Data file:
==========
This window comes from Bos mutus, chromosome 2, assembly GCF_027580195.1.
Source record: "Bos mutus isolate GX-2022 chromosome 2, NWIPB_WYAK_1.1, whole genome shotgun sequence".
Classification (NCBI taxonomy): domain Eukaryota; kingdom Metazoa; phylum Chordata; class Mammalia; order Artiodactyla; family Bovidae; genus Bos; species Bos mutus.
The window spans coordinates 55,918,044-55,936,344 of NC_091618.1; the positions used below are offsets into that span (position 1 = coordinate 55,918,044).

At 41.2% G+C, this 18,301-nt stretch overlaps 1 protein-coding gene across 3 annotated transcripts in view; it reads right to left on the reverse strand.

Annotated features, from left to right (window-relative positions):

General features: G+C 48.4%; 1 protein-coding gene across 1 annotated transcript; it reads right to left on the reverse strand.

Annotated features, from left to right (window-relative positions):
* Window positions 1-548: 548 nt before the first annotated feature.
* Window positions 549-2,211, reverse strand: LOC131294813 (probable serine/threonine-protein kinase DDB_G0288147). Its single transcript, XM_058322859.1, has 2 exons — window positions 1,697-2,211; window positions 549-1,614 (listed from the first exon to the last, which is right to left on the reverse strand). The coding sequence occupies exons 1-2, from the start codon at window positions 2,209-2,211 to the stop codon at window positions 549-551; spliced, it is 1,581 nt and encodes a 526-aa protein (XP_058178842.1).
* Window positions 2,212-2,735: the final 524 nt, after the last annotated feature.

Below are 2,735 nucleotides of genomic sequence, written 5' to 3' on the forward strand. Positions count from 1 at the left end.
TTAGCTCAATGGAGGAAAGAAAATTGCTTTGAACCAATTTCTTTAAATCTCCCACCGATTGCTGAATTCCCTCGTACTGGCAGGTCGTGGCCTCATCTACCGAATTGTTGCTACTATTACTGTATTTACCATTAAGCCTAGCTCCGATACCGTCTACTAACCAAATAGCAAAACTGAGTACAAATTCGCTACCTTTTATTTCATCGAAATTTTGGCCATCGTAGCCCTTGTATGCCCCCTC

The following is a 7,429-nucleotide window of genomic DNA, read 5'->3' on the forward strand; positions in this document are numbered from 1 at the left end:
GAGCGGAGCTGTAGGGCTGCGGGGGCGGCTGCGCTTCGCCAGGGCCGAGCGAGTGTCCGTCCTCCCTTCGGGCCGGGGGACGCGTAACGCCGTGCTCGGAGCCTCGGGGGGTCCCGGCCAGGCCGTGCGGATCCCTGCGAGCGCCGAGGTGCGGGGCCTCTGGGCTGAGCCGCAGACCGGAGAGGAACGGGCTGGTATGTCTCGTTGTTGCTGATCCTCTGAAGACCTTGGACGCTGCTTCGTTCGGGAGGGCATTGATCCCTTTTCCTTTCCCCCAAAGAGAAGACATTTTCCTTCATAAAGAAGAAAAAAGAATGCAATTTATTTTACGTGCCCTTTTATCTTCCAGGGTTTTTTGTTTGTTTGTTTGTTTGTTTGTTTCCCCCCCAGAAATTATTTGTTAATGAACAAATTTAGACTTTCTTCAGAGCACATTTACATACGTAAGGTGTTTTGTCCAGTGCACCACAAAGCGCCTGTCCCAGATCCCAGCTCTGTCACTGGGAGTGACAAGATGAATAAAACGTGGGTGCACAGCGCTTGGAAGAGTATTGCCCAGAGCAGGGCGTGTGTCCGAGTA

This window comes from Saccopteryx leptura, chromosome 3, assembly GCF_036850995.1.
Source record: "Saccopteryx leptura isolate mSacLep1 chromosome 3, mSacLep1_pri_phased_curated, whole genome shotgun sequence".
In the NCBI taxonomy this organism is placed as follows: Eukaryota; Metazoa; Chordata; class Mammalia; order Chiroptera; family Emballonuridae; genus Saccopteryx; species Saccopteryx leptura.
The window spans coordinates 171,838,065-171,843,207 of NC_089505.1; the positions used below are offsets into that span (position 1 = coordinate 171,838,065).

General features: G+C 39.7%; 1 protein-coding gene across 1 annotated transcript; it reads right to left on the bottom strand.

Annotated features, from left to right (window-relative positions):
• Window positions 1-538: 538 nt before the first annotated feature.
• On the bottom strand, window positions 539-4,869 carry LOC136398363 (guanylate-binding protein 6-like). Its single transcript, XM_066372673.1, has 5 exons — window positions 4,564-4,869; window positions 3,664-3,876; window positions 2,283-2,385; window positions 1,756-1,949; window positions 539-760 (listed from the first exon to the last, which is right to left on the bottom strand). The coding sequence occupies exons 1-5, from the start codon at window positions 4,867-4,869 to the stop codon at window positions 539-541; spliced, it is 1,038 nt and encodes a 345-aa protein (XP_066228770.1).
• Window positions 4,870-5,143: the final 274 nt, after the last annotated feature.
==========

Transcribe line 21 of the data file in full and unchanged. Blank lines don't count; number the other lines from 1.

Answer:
Annotated features, from left to right (window-relative positions):